Dysphagia/Swallowing Disorders

What Is Dysphagia?

Dysphagia is the term used for difficulty in swallowing. Although many people experience dysphagia, it is most common among the elderly. Dysphagia occurs when there is any difficulty in the swallowing process, and can result from many things, such as ill-fitting dentures to neurological problems, such as a stroke.

Symptoms of Dysphagia

Some are all of the following symptoms may be experienced:

  • The sensation that something is sticking in the throat, or that there is a “lump” in the throat
  • Drooling
  • Coughing or choking caused by food, liquid, or saliva not properly swallowed
  • Weight loss or nutritional deficiency due to prolonged problem

Causes of Dysphagia

Causes of dysphagia vary widely. Sometimes it is caused by minor problems such as ill-fitting dentures, injury, or even the common cold. At times dysphagia is one of the side effects of more serious illnesses or problems, such as stroke, or Parkinson’s disease.

Diagnosing Dysphagia

Dysphagia is diagnosed through reviewing a patient’s medical history, physical examination, and various diagnostic tests. Tests may include:

  • Barium swallow and upper GI series
  • Chest x-ray
  • Endoscopy
  • Esophageal acidity test (used to test for gastroesophageal reflux disease)
  • Esophageal manometry

Treatment Options

Treatment will be determined by the diagnosed cause of the swallowing difficulty, and can include lifestyle changes, medication, swallowing therapy, or surgery.

Lifestyle Changes

While there are over-the-counter and prescription medications that can be given to help people who suffer from reflux disease, some minor lifestyle changes can also provide great improvement. Recommended changes include:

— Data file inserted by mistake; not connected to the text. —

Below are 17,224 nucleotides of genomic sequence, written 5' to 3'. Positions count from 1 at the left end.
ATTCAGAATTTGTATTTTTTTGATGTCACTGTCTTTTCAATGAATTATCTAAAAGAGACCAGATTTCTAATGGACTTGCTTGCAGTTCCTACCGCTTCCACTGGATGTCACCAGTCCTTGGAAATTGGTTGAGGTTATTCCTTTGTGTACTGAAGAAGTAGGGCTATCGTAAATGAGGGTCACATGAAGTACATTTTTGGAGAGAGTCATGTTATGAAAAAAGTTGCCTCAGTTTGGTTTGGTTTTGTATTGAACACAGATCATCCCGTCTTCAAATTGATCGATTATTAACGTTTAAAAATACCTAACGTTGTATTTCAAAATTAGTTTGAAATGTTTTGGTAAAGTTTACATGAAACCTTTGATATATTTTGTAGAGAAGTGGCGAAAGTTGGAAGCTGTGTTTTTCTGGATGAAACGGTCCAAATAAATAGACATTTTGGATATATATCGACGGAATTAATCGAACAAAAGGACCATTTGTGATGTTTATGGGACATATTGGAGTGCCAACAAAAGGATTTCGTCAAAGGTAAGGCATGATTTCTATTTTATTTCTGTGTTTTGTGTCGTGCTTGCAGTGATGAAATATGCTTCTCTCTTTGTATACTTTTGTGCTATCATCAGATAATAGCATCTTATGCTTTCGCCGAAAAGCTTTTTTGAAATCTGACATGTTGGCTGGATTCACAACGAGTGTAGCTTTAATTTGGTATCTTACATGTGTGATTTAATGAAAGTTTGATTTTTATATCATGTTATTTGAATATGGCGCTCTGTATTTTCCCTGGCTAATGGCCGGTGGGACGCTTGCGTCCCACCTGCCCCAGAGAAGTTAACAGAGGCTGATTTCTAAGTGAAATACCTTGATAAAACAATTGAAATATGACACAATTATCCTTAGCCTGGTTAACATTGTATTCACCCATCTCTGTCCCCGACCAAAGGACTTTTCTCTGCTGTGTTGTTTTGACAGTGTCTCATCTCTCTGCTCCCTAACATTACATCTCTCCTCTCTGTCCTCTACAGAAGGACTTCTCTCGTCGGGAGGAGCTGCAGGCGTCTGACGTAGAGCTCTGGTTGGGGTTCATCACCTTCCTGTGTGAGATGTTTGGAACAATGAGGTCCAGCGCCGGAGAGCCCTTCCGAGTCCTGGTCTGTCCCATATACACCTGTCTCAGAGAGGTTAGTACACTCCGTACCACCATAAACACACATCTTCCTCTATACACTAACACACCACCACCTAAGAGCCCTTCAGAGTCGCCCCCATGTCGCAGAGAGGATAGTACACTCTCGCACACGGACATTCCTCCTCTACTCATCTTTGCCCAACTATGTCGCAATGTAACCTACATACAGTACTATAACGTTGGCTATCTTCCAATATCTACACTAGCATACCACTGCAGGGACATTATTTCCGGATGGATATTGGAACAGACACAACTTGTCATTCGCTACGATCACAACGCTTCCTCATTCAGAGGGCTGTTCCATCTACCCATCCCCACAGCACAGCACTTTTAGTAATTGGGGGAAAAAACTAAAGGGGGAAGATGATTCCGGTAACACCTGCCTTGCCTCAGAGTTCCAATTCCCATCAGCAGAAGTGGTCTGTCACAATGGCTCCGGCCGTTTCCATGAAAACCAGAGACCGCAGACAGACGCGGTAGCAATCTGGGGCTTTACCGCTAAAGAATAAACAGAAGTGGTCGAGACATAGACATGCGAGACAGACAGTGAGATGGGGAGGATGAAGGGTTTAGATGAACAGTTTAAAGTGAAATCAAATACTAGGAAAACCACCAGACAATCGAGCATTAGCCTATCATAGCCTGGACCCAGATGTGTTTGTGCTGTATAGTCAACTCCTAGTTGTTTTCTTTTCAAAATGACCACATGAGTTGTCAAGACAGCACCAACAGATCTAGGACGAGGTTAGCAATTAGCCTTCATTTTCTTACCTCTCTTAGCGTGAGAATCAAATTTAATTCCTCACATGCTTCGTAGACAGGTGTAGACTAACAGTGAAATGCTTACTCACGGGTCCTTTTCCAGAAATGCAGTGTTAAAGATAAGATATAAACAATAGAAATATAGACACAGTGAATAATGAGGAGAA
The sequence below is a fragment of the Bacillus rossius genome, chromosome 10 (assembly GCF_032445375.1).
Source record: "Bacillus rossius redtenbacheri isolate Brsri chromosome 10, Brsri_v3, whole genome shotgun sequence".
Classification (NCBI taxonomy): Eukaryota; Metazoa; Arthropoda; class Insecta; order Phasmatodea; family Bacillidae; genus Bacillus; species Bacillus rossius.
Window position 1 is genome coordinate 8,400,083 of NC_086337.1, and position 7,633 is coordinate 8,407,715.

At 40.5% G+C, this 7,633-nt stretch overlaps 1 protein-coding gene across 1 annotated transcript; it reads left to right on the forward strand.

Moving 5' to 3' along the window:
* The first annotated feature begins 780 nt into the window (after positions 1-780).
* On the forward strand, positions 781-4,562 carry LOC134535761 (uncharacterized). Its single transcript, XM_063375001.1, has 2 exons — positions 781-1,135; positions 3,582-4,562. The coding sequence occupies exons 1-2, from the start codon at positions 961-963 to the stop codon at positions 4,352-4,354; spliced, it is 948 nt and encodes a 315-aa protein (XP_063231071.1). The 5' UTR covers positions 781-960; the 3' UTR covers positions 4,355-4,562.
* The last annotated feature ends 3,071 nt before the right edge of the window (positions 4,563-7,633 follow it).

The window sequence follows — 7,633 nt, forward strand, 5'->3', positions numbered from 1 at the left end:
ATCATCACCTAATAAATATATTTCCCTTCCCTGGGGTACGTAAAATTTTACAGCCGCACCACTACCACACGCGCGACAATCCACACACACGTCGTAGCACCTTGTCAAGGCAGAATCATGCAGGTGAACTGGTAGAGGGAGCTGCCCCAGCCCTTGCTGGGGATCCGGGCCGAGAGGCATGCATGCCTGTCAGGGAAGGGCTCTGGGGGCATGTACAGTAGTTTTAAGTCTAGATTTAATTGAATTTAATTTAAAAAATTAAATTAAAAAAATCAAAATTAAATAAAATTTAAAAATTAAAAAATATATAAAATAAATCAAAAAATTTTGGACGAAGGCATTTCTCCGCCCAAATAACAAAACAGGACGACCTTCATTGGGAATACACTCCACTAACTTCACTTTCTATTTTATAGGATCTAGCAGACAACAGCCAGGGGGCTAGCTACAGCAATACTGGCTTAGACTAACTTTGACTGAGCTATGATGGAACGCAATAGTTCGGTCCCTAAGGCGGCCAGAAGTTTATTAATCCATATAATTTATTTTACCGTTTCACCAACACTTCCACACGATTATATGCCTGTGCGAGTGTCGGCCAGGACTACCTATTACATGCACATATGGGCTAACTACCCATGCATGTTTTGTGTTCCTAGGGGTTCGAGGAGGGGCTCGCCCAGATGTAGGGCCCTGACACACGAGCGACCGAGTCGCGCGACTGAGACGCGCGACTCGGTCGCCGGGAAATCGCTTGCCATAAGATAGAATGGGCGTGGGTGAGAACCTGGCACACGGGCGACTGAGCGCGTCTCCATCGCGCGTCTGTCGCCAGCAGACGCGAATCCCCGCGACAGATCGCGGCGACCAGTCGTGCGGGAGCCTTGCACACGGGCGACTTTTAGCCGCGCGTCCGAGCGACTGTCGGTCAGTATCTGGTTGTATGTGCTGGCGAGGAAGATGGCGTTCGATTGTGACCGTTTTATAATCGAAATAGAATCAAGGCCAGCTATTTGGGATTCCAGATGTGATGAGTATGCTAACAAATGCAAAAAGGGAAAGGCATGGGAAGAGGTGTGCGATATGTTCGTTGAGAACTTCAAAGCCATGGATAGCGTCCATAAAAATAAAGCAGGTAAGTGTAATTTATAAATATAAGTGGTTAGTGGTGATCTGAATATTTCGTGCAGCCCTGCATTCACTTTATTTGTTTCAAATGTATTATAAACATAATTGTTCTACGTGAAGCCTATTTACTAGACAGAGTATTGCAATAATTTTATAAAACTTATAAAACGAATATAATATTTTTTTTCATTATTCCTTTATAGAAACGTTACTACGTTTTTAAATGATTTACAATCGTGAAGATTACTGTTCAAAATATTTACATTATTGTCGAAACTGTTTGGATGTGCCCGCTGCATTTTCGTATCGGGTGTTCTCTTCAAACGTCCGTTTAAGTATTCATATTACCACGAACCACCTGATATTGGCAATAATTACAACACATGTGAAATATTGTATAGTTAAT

• Eating smaller, more frequent meals
  • Eating a bland diet
  • Avoid alcohol and caffeine
  • Lose weight
  • Reduce stress
  • Avoid eating 3 hours before bed time
  • Slightly elevate your head while sleeping
  • Use of over-the-counter antacids between meals


Many swallowing disorders can be helped or corrected through the use of medication. Types of medication include antacids or other drugs that treat acid reflux, and muscle relaxers.

Swallowing Therapy

Some disorders will require the patient to relearn the swallowing reflex or ways to take in food or liquid to work around the swallowing disorder. A speech pathologist and perhaps an occupational therapist would be part of the treatment team.


At times surgery may be necessary to treat certain problems. These problems would include a narrowing or stricture of the esophagus, and may need surgery to stretch or dilate the muscle.

Scroll to Top